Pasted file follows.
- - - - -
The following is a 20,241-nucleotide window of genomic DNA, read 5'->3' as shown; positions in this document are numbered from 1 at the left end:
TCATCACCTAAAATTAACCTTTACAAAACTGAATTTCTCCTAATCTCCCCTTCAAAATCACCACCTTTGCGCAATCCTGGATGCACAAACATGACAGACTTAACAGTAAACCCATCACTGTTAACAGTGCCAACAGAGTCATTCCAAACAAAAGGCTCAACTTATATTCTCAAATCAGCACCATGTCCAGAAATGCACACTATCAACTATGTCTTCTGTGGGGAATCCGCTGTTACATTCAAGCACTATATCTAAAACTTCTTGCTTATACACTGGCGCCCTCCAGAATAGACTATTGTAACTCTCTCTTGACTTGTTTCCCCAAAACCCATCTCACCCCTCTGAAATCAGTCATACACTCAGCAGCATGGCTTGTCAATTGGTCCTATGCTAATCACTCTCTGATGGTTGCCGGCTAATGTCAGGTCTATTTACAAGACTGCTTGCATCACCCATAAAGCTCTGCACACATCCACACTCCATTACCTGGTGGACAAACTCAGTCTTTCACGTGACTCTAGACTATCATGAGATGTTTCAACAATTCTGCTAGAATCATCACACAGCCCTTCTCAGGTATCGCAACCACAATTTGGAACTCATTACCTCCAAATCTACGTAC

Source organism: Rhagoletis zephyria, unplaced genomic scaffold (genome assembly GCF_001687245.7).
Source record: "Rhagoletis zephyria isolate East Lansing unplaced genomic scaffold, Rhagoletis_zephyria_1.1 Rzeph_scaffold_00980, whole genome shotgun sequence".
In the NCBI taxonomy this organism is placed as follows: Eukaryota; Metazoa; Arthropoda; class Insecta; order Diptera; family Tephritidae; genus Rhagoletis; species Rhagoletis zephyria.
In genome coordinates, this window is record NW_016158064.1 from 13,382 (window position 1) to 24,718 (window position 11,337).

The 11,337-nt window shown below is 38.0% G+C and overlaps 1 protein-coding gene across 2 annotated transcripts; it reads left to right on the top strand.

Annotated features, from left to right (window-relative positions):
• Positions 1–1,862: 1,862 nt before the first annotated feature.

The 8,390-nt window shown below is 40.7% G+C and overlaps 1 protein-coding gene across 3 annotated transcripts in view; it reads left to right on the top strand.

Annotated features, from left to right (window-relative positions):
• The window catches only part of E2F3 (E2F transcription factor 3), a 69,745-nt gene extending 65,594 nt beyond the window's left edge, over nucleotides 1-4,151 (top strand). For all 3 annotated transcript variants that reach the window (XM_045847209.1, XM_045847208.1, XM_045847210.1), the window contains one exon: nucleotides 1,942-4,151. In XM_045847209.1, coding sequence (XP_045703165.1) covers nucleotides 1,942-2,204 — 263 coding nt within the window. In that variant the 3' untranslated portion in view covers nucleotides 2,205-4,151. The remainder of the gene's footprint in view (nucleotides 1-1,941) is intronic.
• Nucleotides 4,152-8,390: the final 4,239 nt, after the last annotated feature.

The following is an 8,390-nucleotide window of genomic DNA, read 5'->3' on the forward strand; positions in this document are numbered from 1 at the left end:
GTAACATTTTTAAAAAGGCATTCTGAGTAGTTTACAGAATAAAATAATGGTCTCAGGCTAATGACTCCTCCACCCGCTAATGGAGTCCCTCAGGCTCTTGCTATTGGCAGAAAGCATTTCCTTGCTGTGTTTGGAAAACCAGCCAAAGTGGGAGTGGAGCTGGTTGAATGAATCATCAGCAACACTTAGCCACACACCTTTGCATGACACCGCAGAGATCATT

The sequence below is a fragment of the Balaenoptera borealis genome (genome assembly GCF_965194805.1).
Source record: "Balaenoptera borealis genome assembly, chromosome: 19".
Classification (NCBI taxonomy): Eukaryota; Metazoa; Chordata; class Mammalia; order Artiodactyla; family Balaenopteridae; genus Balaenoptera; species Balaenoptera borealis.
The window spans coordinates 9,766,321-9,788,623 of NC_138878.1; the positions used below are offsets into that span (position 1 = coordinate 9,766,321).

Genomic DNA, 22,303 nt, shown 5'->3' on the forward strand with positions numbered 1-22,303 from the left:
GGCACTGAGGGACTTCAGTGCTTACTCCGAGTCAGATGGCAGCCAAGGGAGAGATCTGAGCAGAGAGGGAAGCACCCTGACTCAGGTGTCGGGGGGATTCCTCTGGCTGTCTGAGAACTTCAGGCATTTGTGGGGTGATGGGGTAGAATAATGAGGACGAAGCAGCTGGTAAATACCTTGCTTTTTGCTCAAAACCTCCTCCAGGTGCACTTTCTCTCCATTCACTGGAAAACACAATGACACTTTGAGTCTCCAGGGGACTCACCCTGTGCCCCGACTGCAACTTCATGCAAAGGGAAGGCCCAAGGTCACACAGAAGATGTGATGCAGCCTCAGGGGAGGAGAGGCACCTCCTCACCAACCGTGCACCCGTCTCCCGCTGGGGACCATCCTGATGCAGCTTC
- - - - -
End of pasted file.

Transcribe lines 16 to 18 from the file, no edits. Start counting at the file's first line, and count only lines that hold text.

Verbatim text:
The sequence below is a fragment of the Balaenoptera borealis genome (genome assembly GCF_965194805.1).
Source record: "Balaenoptera borealis genome assembly, chromosome: 19".
Classification (NCBI taxonomy): Eukaryota; Metazoa; Chordata; class Mammalia; order Artiodactyla; family Balaenopteridae; genus Balaenoptera; species Balaenoptera borealis.